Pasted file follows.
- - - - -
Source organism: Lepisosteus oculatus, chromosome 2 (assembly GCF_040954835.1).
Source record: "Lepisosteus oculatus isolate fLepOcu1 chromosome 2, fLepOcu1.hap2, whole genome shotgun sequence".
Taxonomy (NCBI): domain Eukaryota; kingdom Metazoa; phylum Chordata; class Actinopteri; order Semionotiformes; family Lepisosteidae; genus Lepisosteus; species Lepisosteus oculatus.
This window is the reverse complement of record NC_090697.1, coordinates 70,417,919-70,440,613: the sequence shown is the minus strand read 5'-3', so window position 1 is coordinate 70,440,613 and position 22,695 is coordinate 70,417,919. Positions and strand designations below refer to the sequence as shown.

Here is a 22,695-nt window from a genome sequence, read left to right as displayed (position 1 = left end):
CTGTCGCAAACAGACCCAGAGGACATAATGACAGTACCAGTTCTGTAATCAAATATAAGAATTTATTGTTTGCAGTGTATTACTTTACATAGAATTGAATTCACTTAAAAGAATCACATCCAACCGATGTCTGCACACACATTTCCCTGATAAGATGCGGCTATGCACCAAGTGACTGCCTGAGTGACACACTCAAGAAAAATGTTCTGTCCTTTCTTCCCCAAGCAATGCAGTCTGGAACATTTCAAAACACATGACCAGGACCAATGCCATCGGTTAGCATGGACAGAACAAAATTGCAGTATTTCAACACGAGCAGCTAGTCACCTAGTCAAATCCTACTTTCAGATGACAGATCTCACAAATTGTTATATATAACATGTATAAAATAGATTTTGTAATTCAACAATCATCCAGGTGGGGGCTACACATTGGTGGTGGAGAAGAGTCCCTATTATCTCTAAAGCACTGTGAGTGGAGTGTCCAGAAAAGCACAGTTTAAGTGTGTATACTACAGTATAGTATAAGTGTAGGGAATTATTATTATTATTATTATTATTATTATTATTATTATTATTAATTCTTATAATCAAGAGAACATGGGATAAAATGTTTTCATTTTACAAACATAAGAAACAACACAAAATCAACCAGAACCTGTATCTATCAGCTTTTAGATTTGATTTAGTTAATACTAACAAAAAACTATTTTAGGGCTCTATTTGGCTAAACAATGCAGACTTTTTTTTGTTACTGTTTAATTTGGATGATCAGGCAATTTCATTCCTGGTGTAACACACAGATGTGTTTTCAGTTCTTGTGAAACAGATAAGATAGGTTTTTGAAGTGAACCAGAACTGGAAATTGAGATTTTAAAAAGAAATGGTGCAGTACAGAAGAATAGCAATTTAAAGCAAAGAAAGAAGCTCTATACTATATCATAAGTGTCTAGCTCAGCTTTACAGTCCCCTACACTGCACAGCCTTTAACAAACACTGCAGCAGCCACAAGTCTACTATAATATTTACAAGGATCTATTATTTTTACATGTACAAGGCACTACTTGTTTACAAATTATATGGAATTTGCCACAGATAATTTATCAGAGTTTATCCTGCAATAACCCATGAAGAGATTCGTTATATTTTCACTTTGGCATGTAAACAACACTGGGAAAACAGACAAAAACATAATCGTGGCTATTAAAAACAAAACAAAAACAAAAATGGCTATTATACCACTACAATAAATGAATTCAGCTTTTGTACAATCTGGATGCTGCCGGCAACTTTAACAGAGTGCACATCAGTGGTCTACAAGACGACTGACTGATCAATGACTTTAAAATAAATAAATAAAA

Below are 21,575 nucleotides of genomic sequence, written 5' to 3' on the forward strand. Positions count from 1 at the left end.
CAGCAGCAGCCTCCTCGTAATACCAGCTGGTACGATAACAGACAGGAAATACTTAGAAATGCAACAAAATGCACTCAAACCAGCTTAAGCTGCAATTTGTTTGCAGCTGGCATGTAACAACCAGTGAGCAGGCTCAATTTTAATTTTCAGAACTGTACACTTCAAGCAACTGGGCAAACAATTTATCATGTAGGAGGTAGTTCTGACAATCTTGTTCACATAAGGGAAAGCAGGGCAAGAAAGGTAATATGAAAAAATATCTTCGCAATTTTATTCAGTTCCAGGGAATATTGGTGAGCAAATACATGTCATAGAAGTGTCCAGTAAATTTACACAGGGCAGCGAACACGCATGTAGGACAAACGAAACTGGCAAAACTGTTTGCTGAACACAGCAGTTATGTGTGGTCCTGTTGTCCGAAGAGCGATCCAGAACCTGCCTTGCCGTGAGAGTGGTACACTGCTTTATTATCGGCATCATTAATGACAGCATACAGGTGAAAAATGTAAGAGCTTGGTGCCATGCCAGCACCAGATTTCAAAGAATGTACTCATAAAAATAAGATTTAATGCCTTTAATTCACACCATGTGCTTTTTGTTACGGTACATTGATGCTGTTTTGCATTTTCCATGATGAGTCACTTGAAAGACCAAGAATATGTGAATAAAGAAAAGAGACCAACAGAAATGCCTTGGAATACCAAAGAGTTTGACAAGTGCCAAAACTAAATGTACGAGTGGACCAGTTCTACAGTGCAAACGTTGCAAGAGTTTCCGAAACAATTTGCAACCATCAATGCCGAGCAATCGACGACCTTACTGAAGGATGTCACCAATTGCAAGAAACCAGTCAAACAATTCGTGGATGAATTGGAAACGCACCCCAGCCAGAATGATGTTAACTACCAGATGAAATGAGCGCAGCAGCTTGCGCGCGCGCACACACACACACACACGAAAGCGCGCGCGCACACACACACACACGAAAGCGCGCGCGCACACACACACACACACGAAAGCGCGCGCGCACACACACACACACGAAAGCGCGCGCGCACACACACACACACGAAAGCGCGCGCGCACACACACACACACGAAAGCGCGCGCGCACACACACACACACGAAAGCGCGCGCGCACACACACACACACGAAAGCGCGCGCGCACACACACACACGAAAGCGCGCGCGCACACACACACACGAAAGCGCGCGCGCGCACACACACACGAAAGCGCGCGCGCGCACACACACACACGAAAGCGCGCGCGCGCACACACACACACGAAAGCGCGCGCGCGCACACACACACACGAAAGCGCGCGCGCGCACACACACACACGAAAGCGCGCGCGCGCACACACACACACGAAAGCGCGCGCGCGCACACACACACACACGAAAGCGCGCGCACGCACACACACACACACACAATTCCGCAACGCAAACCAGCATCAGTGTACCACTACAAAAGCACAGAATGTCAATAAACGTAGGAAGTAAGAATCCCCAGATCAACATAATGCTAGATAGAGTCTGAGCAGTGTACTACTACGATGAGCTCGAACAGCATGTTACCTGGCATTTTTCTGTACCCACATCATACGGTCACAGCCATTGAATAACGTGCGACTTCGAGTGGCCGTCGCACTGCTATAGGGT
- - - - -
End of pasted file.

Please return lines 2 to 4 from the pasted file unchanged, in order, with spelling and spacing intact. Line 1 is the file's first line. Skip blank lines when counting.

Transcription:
Source record: "Lepisosteus oculatus isolate fLepOcu1 chromosome 2, fLepOcu1.hap2, whole genome shotgun sequence".
Taxonomy (NCBI): domain Eukaryota; kingdom Metazoa; phylum Chordata; class Actinopteri; order Semionotiformes; family Lepisosteidae; genus Lepisosteus; species Lepisosteus oculatus.
This window is the reverse complement of record NC_090697.1, coordinates 70,417,919-70,440,613: the sequence shown is the minus strand read 5'-3', so window position 1 is coordinate 70,440,613 and position 22,695 is coordinate 70,417,919. Positions and strand designations below refer to the sequence as shown.